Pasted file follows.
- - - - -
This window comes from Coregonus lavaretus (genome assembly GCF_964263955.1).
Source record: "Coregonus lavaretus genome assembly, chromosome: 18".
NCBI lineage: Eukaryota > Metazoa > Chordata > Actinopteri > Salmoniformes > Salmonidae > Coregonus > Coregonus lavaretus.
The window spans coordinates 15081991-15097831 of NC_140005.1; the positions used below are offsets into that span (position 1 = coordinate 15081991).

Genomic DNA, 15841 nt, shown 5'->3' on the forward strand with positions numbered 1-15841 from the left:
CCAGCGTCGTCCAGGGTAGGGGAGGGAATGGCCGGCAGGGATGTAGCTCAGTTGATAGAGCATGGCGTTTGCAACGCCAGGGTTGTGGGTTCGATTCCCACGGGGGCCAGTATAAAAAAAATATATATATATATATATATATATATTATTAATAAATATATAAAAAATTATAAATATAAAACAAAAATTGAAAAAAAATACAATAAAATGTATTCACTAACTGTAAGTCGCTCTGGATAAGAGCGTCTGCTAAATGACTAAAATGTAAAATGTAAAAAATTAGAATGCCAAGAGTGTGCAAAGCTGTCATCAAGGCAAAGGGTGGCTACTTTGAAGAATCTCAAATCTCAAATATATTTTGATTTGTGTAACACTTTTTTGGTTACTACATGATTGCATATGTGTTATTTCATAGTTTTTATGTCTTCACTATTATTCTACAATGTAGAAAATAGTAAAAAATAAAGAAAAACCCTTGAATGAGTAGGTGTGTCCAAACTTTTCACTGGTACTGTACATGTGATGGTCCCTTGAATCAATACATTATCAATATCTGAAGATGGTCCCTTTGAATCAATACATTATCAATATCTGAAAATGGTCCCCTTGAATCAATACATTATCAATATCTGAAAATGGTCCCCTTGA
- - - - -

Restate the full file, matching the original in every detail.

This window comes from Coregonus lavaretus (genome assembly GCF_964263955.1).
Source record: "Coregonus lavaretus genome assembly, chromosome: 18".
NCBI lineage: Eukaryota > Metazoa > Chordata > Actinopteri > Salmoniformes > Salmonidae > Coregonus > Coregonus lavaretus.
The window spans coordinates 15081991-15097831 of NC_140005.1; the positions used below are offsets into that span (position 1 = coordinate 15081991).

Genomic DNA, 15841 nt, shown 5'->3' on the forward strand with positions numbered 1-15841 from the left:
CCAGCGTCGTCCAGGGTAGGGGAGGGAATGGCCGGCAGGGATGTAGCTCAGTTGATAGAGCATGGCGTTTGCAACGCCAGGGTTGTGGGTTCGATTCCCACGGGGGCCAGTATAAAAAAAATATATATATATATATATATATATATTATTAATAAATATATAAAAAATTATAAATATAAAACAAAAATTGAAAAAAAATACAATAAAATGTATTCACTAACTGTAAGTCGCTCTGGATAAGAGCGTCTGCTAAATGACTAAAATGTAAAATGTAAAAAATTAGAATGCCAAGAGTGTGCAAAGCTGTCATCAAGGCAAAGGGTGGCTACTTTGAAGAATCTCAAATCTCAAATATATTTTGATTTGTGTAACACTTTTTTGGTTACTACATGATTGCATATGTGTTATTTCATAGTTTTTATGTCTTCACTATTATTCTACAATGTAGAAAATAGTAAAAAATAAAGAAAAACCCTTGAATGAGTAGGTGTGTCCAAACTTTTCACTGGTACTGTACATGTGATGGTCCCTTGAATCAATACATTATCAATATCTGAAGATGGTCCCTTTGAATCAATACATTATCAATATCTGAAAATGGTCCCCTTGAATCAATACATTATCAATATCTGAAAATGGTCCCCTTGA